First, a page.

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9 June 2011 Habitat selection by a focal predator (Canis lupus) in a multiprey ecosystem of the northern Rockies
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Large predators respond to land cover and physiography that maximize the likelihood of encountering prey. Using locations from global positioning system–collared wolves (Canis lupus), we examined whether land cover, vegetation productivity or change, or habitat-selection value for ungulate prey species themselves most influenced patterns of selection by wolves in a large, intact multiprey system of northern British Columbia. Selection models based on land cover, in combination with topographical features, consistently outperformed models based on indexes of vegetation quantity and quality (using normalized difference vegetation index) or on selection value to prey species (moose [Alces americanus], elk [Cervus elaphus], woodland caribou [Rangifer tarandus], and Stone's sheep [Ovis dalli stonei]). Wolves generally selected for shrub communities and high diversity of cover across seasons and avoided conifer stands and non-vegetated areas and west aspects year-round. Seasonal selection strategies were not always reflected in use patterns, which showed highest frequency of use in riparian, shrub, and conifer classes. Patterns of use and selection for individual wolf packs did not always conform to global models, and appeared related to the distribution of land cover and terrain within respective home ranges. Our findings corroborate the biological linkages between wolves and their habitat related to ease of movement and potential prey associations.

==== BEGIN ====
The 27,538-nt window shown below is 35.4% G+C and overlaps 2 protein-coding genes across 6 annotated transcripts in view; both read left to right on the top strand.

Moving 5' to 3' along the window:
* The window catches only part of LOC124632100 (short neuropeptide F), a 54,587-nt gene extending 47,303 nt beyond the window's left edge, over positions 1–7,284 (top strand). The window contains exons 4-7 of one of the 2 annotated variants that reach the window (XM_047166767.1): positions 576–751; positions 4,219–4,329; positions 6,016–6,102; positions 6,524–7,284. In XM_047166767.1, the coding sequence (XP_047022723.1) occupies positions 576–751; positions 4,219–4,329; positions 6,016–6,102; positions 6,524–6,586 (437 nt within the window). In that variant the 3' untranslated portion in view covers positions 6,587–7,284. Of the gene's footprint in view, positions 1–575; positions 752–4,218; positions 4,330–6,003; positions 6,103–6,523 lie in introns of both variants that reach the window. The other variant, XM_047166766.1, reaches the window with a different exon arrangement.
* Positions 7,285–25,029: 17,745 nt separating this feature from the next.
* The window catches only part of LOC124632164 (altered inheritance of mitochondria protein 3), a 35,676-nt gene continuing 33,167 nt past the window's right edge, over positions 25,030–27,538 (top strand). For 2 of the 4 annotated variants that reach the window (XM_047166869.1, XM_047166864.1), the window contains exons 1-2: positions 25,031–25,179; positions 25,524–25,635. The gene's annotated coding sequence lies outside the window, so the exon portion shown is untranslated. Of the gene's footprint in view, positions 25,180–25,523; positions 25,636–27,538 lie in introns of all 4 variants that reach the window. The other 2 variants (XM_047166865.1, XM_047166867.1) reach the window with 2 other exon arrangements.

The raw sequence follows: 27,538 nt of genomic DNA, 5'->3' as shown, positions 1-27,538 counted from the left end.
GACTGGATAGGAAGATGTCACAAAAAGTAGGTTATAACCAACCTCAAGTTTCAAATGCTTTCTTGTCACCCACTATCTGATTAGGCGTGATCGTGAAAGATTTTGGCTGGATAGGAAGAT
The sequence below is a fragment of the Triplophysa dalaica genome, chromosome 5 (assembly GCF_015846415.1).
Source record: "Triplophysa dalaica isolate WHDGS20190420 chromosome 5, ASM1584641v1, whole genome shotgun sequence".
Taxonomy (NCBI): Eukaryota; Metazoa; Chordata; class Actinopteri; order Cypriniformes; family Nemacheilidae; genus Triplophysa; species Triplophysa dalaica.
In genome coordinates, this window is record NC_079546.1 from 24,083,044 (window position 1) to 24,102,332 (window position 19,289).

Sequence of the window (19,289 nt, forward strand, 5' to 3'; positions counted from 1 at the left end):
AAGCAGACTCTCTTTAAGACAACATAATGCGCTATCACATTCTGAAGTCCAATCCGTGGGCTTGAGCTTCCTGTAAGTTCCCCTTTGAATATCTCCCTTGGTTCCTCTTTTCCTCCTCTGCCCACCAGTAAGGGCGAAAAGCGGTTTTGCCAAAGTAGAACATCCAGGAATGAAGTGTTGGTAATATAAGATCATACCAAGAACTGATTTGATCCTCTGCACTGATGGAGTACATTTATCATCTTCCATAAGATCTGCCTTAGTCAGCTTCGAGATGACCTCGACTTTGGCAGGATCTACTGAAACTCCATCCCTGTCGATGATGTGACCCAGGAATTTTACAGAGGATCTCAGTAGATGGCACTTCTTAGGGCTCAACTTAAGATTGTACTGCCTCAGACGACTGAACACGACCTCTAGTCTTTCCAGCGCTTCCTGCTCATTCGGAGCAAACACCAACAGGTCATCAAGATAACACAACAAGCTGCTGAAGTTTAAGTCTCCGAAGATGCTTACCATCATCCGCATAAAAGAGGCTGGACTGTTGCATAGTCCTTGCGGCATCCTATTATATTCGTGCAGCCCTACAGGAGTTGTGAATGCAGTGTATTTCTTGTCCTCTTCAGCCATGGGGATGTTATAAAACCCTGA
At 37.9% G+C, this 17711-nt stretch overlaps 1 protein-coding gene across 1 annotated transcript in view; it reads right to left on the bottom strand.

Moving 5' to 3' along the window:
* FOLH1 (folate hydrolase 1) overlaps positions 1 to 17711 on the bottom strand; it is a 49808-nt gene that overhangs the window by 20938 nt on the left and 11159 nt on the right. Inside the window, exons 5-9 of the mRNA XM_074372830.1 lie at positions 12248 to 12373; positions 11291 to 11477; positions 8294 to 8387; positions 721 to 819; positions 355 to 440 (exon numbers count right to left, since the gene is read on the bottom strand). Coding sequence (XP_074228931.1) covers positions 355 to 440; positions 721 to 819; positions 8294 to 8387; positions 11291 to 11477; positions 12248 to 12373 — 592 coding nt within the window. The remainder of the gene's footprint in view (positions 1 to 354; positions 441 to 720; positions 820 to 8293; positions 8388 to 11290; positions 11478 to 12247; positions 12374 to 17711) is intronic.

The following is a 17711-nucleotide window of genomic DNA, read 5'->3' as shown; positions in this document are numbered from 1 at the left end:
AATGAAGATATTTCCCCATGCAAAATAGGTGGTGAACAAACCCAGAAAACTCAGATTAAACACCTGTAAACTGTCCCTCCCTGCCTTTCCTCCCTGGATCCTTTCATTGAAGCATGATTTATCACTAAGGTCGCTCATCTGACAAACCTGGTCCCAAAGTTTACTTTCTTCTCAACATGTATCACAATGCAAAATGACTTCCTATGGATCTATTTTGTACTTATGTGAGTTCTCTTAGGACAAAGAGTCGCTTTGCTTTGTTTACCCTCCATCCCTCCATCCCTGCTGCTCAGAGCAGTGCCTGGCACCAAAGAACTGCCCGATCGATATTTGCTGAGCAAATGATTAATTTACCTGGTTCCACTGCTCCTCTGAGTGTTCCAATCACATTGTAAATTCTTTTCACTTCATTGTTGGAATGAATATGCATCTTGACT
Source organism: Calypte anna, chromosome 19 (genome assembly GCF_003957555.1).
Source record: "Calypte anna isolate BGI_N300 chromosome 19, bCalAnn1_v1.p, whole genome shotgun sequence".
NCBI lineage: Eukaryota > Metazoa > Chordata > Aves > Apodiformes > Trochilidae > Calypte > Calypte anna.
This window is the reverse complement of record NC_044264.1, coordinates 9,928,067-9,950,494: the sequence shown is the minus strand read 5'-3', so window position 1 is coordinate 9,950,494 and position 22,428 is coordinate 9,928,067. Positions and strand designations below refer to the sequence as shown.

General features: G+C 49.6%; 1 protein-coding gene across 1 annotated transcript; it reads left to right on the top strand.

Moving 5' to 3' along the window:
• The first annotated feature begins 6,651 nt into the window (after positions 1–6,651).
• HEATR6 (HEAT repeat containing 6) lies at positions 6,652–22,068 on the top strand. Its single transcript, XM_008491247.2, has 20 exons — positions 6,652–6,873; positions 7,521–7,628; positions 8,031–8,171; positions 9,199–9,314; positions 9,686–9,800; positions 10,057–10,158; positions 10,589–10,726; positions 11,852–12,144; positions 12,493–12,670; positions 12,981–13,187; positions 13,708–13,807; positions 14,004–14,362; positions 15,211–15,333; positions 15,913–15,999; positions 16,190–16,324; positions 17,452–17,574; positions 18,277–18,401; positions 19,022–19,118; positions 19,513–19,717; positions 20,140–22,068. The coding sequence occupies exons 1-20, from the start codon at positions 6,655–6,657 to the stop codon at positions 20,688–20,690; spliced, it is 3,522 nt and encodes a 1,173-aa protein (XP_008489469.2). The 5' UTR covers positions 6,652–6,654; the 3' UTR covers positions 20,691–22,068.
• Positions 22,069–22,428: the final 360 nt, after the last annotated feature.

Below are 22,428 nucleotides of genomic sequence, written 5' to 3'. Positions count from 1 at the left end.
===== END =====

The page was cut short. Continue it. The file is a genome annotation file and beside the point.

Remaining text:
Brian Milakovic, Katherine L. Parker, David D. Gustine, Roberta J. Lay, Andrew B. D. Walker, and Michael P. Gillingham "Habitat selection by a focal predator (Canis lupus) in a multiprey ecosystem of the northern Rockies," Journal of Mammalogy 92(3), 568-582, (9 June 2011).
Received: 3 February 2010; Accepted: 1 December 2010; Published: 9 June 2011

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